Joana Faria has been awarded a SULSA Early Career Research Prize for Development and Regulation. The award is made to outstanding early career scientists whose work shows excellent potential to make an impact in the field of life sciences.
Joana, a postdoc in Professor David Horn’s lab, competed against three other shortlisted researchers, including two others from the School, in the Development and Regulation theme category at the virtual final on Wednesday. Each finalist had to present to the judging panel on their research and its significance in three minutes.
Joana said, "I am very honoured for receiving this award and see our work in trypanosomes recognised, especially among several other fantastic candidates (including Tom and Adam in our School who did brilliantly). This prize will allow me to present my work in different Institutions across Scotland that I chose and therefore establish important connections for the research I would like to develop independently in the future."
Joana presented her research into trypanosomes for her prize entry. “Trypanosomes are masters of disguise! Indeed, they undergo antigenic variation by shifting a surface exposed antigen and therefore evade the host immune response. A great number of pathogens is able to do this, including malaria causing parasites. Antigenic variation is a very powerful and sophisticated virulence mechanism that has deeply challenged vaccine development against these organisms, therefore rendering the investigation of the mechanisms that sustain it of critical importance in infection biology. A key aspect for successful antigenic variation is the ability of expressing a single antigen at a time from myriad possibilities, which is known as single gene choice and prevents premature exhaustion of the antigen repertoire,” explained Joana.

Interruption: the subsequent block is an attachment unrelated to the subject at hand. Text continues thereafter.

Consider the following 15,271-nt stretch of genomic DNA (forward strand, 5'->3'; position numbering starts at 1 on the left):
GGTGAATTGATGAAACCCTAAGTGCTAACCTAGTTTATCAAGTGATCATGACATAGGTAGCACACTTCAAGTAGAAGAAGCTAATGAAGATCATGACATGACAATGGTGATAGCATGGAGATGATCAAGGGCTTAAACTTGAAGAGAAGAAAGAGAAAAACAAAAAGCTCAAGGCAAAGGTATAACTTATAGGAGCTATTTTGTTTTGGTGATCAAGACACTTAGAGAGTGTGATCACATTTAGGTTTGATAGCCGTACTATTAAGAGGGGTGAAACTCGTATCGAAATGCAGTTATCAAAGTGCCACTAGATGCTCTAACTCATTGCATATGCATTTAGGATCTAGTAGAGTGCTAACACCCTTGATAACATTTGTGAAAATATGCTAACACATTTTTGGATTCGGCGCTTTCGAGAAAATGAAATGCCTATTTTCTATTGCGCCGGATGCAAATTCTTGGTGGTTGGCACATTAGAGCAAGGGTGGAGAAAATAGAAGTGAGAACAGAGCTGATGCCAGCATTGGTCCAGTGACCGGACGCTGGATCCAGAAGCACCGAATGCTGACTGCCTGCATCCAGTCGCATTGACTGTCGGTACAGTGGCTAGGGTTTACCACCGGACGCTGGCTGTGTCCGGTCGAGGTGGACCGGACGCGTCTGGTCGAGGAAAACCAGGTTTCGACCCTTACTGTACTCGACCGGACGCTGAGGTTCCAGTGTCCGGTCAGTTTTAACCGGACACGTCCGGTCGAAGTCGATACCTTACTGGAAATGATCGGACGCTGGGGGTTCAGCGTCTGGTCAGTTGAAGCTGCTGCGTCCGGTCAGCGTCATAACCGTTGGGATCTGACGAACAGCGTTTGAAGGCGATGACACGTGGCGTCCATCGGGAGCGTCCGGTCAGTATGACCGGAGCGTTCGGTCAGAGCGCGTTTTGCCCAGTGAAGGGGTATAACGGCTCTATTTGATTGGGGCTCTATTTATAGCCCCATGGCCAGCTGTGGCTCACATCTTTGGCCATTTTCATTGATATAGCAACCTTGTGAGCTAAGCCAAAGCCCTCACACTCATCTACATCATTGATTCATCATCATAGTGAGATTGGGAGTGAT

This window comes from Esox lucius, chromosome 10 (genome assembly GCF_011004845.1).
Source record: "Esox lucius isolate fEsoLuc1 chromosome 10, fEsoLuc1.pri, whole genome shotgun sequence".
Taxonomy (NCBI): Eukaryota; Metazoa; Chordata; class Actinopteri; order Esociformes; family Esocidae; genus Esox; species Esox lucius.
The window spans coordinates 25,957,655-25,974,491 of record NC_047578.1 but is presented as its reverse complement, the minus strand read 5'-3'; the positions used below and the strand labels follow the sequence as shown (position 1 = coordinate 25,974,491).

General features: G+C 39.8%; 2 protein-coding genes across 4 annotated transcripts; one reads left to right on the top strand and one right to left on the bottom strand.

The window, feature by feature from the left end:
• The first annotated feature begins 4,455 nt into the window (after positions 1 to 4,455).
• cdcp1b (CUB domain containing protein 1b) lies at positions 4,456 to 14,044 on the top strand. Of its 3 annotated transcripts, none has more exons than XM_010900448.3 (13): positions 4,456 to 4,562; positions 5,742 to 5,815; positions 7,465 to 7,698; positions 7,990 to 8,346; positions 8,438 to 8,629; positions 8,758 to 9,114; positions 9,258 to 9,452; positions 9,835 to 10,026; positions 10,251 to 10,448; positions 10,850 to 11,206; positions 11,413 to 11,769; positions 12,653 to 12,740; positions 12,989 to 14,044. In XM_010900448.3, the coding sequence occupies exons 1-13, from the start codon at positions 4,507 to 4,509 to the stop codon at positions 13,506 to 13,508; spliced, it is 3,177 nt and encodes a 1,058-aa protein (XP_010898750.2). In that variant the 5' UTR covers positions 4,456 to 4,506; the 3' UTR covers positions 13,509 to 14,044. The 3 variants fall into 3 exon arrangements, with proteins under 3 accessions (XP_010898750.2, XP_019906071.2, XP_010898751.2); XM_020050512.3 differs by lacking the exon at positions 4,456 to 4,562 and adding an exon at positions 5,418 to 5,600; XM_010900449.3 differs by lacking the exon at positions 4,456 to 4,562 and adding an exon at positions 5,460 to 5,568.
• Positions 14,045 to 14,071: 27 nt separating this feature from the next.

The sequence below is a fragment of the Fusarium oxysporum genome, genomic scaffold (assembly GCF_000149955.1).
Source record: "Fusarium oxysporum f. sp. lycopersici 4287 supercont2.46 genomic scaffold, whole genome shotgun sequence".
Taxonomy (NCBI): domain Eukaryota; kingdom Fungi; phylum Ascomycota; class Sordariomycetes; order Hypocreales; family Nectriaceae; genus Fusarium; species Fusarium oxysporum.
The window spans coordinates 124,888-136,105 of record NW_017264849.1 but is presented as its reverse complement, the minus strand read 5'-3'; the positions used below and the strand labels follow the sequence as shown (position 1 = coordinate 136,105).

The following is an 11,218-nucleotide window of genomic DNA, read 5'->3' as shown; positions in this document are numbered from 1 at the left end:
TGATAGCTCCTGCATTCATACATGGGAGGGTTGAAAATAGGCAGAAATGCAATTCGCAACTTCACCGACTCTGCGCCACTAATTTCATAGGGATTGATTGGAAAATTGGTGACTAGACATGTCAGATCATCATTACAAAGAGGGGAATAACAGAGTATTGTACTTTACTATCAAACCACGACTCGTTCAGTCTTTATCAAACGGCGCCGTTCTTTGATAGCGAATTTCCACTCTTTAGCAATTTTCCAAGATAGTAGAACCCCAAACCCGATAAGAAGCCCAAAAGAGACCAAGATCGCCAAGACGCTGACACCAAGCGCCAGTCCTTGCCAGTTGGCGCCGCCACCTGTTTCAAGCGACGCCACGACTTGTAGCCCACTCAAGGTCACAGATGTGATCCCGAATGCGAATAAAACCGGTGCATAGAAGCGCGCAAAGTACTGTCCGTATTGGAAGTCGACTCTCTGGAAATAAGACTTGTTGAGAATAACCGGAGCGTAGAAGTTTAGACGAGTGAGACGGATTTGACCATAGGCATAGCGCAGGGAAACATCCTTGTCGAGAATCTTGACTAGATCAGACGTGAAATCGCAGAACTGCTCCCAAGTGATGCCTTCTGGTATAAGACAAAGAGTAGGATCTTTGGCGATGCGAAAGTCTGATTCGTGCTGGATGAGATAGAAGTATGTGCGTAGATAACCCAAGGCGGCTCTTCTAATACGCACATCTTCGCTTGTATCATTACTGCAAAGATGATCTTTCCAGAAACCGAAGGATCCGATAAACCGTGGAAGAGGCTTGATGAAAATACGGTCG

The machinery that controls this process had remained elusive for decades but recently Joana and colleagues identified a novel protein complex (VEX complex) that controls VSG expression in trypanosomes. This work was published last year in Nature Communications.
In collaboration with a group at the LMU (Munich, Germany) follow-up work (available to read on biorxiv) has discovered that this complex orchestrates a specific DNA arrangement in the nucleus of these cells so that the single active antigen coding gene is in close proximity to an RNA processing centre. “In simple terms, trypanosomes assemble a transcription and splicing factory to express their active surface antigen. This allows them to express a single antigen at a time whilst ensuring that that antigen is expressed at very high levels,” concluded Joana.
Image: Trypanosomes. Adapted from Faria et al. 2019. Credit: Joana Faria.
This prize aims to help exceptional postdocs to raise their profile in Scotland. It includes a fully-funded tour of three Scottish Universities where the awardee will deliver a seminar and meet with staff, and develop their independent networks. In addition, the awardee will receive £2,000 of flexible funding to be used at their discretion for attending conferences, buying consumables, attending training courses or visiting collaborators etc.
Three other members of the School made the finals. Tom Deegan (Labib lab, MRC-PPU), and Adam Fletcher (Virdee lab, MRC-PPU) were also shortlisted in the development and regulation theme, while Sofia Arnaouteli (Stanley-Wall lab, MMB) was shortlisted in the ecosystems theme.
Scottish Universities Life Science Alliance (SULSA) is a strategic alliance between eleven Scottish Universities that’s aims to advance Scotland’s research and innovation in the life sciences.